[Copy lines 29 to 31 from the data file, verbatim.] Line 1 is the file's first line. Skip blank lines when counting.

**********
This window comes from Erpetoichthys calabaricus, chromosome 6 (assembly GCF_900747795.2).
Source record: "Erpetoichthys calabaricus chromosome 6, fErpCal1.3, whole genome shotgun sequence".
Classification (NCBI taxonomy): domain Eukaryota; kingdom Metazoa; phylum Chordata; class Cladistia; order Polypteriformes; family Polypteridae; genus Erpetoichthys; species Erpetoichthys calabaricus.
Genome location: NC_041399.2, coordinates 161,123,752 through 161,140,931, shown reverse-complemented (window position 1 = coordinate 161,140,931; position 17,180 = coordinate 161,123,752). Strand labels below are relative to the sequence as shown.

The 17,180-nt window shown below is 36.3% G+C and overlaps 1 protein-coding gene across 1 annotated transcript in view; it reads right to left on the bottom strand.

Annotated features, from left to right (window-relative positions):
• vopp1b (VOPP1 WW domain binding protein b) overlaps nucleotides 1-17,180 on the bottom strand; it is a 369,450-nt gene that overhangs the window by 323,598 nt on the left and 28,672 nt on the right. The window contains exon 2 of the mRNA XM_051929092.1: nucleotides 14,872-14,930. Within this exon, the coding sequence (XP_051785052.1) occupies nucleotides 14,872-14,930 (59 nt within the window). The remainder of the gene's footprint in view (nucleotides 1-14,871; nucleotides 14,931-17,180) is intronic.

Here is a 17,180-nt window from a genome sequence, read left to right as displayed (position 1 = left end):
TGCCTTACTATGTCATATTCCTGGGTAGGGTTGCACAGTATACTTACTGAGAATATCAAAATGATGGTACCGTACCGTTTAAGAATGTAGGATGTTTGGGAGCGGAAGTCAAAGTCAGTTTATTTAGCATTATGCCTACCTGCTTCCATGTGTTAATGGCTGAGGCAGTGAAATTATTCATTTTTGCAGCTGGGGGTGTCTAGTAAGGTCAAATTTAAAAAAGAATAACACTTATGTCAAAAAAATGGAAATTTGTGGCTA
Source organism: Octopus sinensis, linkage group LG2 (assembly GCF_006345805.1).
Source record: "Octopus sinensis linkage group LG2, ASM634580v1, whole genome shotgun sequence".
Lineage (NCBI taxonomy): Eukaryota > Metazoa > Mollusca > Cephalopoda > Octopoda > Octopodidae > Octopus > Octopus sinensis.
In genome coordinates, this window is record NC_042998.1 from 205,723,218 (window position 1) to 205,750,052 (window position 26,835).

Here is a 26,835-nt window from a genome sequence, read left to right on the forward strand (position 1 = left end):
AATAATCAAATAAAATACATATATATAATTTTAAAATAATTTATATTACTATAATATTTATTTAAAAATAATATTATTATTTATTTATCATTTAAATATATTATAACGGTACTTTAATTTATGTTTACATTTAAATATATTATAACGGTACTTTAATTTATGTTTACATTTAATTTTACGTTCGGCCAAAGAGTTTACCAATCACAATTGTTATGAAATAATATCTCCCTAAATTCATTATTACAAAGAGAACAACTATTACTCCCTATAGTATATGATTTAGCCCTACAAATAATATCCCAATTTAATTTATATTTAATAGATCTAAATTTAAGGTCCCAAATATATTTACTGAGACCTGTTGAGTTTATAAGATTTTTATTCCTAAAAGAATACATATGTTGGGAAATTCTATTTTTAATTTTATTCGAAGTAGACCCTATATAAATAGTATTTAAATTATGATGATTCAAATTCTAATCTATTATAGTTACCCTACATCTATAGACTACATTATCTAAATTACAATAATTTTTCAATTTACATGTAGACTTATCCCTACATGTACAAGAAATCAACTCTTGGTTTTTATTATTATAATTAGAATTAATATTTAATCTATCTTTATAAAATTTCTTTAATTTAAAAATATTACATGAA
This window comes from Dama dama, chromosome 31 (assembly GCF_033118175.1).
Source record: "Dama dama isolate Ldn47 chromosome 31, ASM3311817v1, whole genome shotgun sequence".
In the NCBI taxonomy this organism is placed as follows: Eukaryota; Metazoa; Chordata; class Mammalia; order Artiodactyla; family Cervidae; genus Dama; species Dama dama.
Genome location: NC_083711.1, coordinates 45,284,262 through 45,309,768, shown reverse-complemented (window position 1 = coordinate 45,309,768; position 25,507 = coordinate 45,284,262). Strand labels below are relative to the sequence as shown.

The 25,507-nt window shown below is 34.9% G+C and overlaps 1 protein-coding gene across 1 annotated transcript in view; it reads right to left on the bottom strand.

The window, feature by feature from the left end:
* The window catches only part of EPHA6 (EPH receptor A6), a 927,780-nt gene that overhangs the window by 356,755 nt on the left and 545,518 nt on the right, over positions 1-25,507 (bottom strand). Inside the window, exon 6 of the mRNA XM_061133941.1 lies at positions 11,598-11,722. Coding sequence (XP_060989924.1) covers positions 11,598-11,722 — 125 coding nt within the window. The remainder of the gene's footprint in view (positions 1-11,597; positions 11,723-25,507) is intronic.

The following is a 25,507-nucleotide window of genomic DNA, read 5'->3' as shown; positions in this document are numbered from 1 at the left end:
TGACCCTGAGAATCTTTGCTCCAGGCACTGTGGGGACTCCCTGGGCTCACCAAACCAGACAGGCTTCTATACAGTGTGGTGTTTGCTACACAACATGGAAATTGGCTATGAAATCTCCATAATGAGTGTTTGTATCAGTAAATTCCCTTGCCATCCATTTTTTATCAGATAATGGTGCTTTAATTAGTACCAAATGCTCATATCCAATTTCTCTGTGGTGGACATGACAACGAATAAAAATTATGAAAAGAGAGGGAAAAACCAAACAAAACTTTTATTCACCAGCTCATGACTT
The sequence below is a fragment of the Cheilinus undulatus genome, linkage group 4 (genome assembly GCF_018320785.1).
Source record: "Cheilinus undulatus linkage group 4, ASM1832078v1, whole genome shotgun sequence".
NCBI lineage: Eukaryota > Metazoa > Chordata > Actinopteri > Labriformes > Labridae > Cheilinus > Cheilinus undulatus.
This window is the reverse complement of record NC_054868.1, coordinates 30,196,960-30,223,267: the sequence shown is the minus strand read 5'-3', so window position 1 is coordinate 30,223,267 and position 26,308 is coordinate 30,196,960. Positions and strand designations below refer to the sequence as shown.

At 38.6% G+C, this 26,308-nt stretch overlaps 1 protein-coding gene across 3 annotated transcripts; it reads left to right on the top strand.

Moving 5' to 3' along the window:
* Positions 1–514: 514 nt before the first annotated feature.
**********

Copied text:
At 38.6% G+C, this 26,308-nt stretch overlaps 1 protein-coding gene across 3 annotated transcripts; it reads left to right on the top strand.

Moving 5' to 3' along the window:
* Positions 1–514: 514 nt before the first annotated feature.